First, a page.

Can gaming make employees healthier?
About 650 employees of Compass Minerals in Overland Park have spent the past six weeks finding out.
The workers — about a third of the company’s workforce — have been participating in a walking program linked to a story-based game called A Step Ahead: Alien Invasion. It’s an interactive Web-based game that is tailored for gamers and athletes alike.
The game was created by A Step Ahead, part of Fitness Interactive Experience.
“We come in and we get people excited about being active and healthy and engaged on what is more of an intersection between entertainment and health, as opposed to a traditional program,” said Mike Tinney, founder and chief executive of Fitness Interactive Experience.
The program started at Compass on June 8, the same day the company began a walking challenge. This is the last week for the program.
Compass, which supplies highway de-icing products, among other things, was the first company participating in A Step Ahead: Alien Invasion.
Since the challenge began, employees have made some changes. For example, instead of sitting in traditional boardrooms, employees have hit the pavement to participate in walking meetings. Large alien blowup dolls have also made appearances around the company’s headquarters space in the Corporate Woods office park.
“I think within the first week it’s been a success,” said Toni Scardino, manager of benefits and retirement at Compass.
Those participating in the program watch the story of an alien invasion unfold as they play online, relying on their real-world exercising and activity to keep them from being captured and eventually converted to the alien team.
Everything from logging workouts to improving diets can help players defend themselves. The more employees — and spouses — exercise, the more successful they are in the game.
The game is accessible on computers, tablets and smartphones and as an app on iOS, Apple’s phone and tablet operating system. The program also works with most major pedometers, such as Fitbit. Results are drawn and points are then put into the system to track progress within the game.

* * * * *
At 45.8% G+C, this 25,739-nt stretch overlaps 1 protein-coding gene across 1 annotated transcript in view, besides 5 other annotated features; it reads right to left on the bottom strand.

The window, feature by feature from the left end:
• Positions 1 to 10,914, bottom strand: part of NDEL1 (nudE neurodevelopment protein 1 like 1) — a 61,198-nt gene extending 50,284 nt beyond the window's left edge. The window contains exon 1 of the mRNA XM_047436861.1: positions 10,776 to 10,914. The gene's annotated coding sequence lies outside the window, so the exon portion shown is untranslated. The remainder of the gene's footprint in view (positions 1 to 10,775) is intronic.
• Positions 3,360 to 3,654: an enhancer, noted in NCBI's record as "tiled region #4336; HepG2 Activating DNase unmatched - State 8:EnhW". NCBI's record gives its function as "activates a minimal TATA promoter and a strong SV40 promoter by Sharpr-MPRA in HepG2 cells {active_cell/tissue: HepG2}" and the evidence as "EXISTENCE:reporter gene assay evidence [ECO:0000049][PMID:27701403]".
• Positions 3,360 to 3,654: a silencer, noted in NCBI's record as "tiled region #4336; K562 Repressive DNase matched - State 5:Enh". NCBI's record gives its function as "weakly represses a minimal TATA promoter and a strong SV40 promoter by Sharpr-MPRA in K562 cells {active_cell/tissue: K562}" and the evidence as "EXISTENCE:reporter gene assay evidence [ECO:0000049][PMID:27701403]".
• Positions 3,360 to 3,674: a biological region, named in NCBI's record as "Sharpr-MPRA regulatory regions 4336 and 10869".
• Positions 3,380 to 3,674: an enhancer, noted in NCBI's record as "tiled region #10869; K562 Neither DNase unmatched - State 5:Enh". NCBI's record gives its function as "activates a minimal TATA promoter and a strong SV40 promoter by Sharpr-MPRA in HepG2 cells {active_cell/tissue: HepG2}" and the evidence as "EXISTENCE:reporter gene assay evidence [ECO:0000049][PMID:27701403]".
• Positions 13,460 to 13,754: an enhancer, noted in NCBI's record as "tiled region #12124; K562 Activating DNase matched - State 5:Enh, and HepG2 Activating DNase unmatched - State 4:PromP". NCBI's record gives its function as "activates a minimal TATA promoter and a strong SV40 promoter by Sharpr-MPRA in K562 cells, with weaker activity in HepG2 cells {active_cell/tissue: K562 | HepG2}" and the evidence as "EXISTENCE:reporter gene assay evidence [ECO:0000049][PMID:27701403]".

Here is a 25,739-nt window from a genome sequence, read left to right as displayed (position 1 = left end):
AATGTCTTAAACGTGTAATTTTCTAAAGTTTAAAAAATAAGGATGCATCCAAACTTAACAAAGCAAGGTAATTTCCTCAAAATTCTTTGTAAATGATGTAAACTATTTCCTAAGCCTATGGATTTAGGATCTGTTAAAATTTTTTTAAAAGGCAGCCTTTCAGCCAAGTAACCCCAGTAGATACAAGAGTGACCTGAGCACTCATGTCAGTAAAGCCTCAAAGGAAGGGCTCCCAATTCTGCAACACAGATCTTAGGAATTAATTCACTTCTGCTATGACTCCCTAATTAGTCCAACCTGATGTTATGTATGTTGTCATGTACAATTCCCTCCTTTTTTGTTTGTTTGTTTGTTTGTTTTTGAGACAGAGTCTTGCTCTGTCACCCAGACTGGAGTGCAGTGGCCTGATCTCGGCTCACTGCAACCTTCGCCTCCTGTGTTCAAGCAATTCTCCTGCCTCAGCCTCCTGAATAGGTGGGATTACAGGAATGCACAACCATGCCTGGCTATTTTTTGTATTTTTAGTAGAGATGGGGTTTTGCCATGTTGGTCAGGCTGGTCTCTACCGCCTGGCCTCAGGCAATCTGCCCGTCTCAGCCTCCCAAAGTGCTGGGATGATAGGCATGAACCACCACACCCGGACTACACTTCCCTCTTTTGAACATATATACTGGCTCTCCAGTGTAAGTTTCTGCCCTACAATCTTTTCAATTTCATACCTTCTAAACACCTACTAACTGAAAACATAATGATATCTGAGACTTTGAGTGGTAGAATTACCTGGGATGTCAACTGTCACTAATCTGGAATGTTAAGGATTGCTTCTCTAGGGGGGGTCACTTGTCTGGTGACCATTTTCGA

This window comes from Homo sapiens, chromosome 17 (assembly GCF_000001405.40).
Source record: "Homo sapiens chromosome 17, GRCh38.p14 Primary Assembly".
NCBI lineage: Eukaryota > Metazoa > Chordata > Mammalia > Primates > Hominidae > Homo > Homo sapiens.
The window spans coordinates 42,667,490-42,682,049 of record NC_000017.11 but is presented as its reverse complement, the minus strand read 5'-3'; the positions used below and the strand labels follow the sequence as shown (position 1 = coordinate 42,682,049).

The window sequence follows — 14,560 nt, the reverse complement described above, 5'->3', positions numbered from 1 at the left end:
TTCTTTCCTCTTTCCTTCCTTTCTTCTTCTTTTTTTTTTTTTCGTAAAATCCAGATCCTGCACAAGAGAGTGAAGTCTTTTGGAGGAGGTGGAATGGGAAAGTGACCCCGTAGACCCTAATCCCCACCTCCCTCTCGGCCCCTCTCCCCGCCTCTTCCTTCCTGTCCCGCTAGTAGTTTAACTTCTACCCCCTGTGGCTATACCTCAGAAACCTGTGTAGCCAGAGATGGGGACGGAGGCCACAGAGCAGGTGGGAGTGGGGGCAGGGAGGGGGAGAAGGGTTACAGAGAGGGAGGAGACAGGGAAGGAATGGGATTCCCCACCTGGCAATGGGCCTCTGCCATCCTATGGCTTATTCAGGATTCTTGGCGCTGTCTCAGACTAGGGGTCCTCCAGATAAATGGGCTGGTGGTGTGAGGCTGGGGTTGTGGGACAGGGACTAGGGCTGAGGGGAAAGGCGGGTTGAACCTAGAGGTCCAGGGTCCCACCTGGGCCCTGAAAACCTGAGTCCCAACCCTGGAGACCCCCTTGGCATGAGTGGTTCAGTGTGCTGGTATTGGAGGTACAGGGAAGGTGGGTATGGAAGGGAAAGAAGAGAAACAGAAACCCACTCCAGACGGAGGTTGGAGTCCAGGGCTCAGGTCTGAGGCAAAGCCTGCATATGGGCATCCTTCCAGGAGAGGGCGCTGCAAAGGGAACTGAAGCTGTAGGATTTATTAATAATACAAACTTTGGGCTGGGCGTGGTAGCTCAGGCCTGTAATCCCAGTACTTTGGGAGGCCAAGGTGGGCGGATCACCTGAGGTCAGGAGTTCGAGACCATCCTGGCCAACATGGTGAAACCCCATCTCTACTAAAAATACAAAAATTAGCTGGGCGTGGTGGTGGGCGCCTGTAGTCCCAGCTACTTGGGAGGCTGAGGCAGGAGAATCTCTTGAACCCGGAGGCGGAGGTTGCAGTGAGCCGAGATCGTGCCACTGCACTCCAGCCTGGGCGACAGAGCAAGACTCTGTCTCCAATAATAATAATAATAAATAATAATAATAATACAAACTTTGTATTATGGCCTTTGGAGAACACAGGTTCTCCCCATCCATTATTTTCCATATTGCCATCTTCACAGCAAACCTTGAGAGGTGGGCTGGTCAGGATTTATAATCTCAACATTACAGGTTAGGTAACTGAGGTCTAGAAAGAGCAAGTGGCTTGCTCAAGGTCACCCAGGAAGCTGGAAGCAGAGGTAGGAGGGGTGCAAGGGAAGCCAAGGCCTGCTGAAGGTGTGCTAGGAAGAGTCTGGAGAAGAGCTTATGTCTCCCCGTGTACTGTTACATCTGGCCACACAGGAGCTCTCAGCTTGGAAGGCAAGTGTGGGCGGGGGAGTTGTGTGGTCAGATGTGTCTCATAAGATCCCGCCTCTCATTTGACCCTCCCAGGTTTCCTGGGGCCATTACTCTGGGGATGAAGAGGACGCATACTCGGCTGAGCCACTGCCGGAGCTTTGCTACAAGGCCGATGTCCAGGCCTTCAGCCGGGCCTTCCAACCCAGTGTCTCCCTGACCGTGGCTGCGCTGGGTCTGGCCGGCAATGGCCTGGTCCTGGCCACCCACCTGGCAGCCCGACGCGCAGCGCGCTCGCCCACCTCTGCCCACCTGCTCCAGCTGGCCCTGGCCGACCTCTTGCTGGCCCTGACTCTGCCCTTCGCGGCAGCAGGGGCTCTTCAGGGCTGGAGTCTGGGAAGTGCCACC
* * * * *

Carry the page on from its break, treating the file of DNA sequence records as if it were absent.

“There is an entertainment component here that is richer than any other walking challenge or health event to date that is an extended challenge,” Tinney said.
The program also has daily mini-games: eight one-minute physical challenges over the course of a day. This gives people a reason and excuse to pay attention to their daily activities.
“You just get up and you step away from your desk and you do your lunges. … I got up and I didn’t have to just sit all day,’” said Michelle Anderson, a procurement manager who is participating in the walking challenge.
According to the Centers for Disease Control and Prevention, more than one-third of U.S. adults are obese. Heart disease, stroke, type 2 diabetes and certain types of cancer are all obesity-related conditions and some of the leading causes of preventable death.
Medical costs for these diseases are in the billions of dollars in the U.S., and companies have the chance to prevent paying for some of these costs by implementing corporate challenges, such as alien invasions.
Compass participated in the walking challenge globally because of its various locations, including Canada, the United Kingdom and the U.S.
“It’s something that brings us all together,” Scardino said.
Employees have challenged one another from thousands of miles away, a form of interaction they might not have found anywhere else if it weren’t for the walking challenge. Team members are not location-specific either. Employees at the Overland Park headquarters could have someone from the U.K. on their team.
“We think the benefits are the collaboration,” Scardino said. “We are unifying countries across locations, and our employees are really competitive.”
Out of about 2,000 Compass employees, more than 650 have participated in the walking challenge along with 175 spouses. Altogether, there are 75 company teams.
Those totals include 148 Overland Park employees and 35 spouses. Compass participated in a different walking program in 2014, but there was less technology involved and no spouse participation.
“It wasn’t as team-oriented,” said Anderson, who also participated in the program last year.
Anderson said she recommended the fitness challenge to other companies. People don’t realize how long they sit in regular office jobs. It also makes going to work a little more interesting.
“It’s a way to not only be competitive in your company in a fun way, but it also gets you up and moving and getting that exercise in for the day.”